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The Photoshop History Log. Record every step in detail.

What You Don't Know About The Photoshop History Log

Create a written record of your actions in Photoshop by enabling the history log.

Have you ever spent hours perfecting an image in Photoshop, only to realize that you’re not quite sure exactly how you got it that way? After using this filter and that function and undoing more often than not, it can be next to impossible to remember how you created an effect once you’re only a few steps in.

The history log’s little cousin, the history window (Window>History), only shows the basic steps you took and not the various settings that may be involved with each step.

For example, with the history window, you will know that you created a blur at one point. But there is no telling what setting you had it on. That is where a little-known Photoshop trick can help you out. The designers at Adobe have a solution for just that particular issue.

You are just a few clicks away from having access to all the steps and settings performed on any file. What’s even better is that you can keep all that information within the image file itself or in a separate text file to view later; or both.

You can view the history log in Elements versions of Photoshop, but creating a history log is only available in the CS, CC or “professional” versions of Photoshop.

Where is your image file’s information stored?

When you take a picture, much of the information about that image is collected and stored within the file; including camera settings, the size of an image and a whole host of other things upon which an entire book could be written.

If you open an image in any version of Photoshop, you can view all the data that has been recorded on it by simply going to File>File Info…. Within the resulting dialog box, you will see a series of tabs; the first of which is the “Description” tab. Here you can enter much useful information, but that is a subject for another day.

Scroll right to the second to last tab which is the “History” tab. It is likely empty at this point.

How to record a history log in Photoshop

Go to Edit>Preferences>General. There you will find the History Log check box as shown below. Click on that box to activate the function.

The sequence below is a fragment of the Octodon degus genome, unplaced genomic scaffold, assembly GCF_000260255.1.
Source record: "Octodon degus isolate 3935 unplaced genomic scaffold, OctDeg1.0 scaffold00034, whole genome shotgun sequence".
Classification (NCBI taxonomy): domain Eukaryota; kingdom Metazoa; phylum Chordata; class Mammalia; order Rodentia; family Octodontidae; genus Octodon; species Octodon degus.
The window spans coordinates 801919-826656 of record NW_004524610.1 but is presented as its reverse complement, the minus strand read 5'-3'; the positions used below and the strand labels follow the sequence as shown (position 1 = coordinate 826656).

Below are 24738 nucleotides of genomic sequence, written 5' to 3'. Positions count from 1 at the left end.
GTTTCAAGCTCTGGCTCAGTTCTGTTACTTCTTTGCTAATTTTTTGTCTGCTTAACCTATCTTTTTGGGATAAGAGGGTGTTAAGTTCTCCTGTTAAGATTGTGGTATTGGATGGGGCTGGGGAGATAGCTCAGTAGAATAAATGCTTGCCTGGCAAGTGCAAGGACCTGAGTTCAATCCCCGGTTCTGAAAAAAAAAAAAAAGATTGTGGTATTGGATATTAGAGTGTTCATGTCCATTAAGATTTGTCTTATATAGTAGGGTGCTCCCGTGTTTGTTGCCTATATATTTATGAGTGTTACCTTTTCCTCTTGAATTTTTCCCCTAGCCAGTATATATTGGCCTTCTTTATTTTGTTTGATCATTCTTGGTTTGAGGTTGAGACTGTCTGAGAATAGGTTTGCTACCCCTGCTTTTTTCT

You will see three radio button options listed after “Save Log Items To…” There is “Metadata” which records the history information within the image itself as described in the File Info. The other options are “Text File” and “Both”.

The Keyboard Shortcuts window is found in the Edit function.

You may not want the history recorded within the image if you are editing an image for a third party. If you prefer to have your history log recorded onto a different location than the image file itself. You can have the information sent to a text file (.txt) as you would create in Notepad or other text editor.

In order to do this, you must create an empty text file before opening Photoshop to create the history log. All information from any image you edit will go to that one file. You will need to direct Photoshop to where your text file is located on your computer via the “Choose” button. If you move that text file, you will need to redirect the log to the new location.

The “Both” option is available in case you wish to have both the image file and the external text file record information.

The next option is a drop-down menu after “Edit Log Items” which contain the options “Sessions Only”, “Concise” and “Detailed.

The Sessions Only option records only the time between opening and closing the image. This can be useful for estimating the time spent editing an image. However, it doesn’t record inactivity from working, so unless you were constantly working on the image from the time you opened it to the time you closed; the recorded time will only serve as an estimate.

The Concise option records pretty much the same way as the history window. The basic functions are recorded, but no detailed settings will be available for review.

The Detailed option records every detail associated with the any particular function. Everything from brush sizes used to where you saved the file will be recorded. Going back to our blur example, you will now be able to see that you set that Blur Filter to five pixels or whatever you chose.

There you have it. The history log will remain active on all images until manually disabled. Now you will never have to guess how you got a particular effect. You can just view the history log and follow the breadcrumbs.

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Article Takeaways

1. You can record every detail of your activities within an image file.

2. The history log is only available on pro versions of Photoshop. You can view the history in Elements, but you cannot record it.

3. Options include where you like the data recorded and how much detail you would like as well.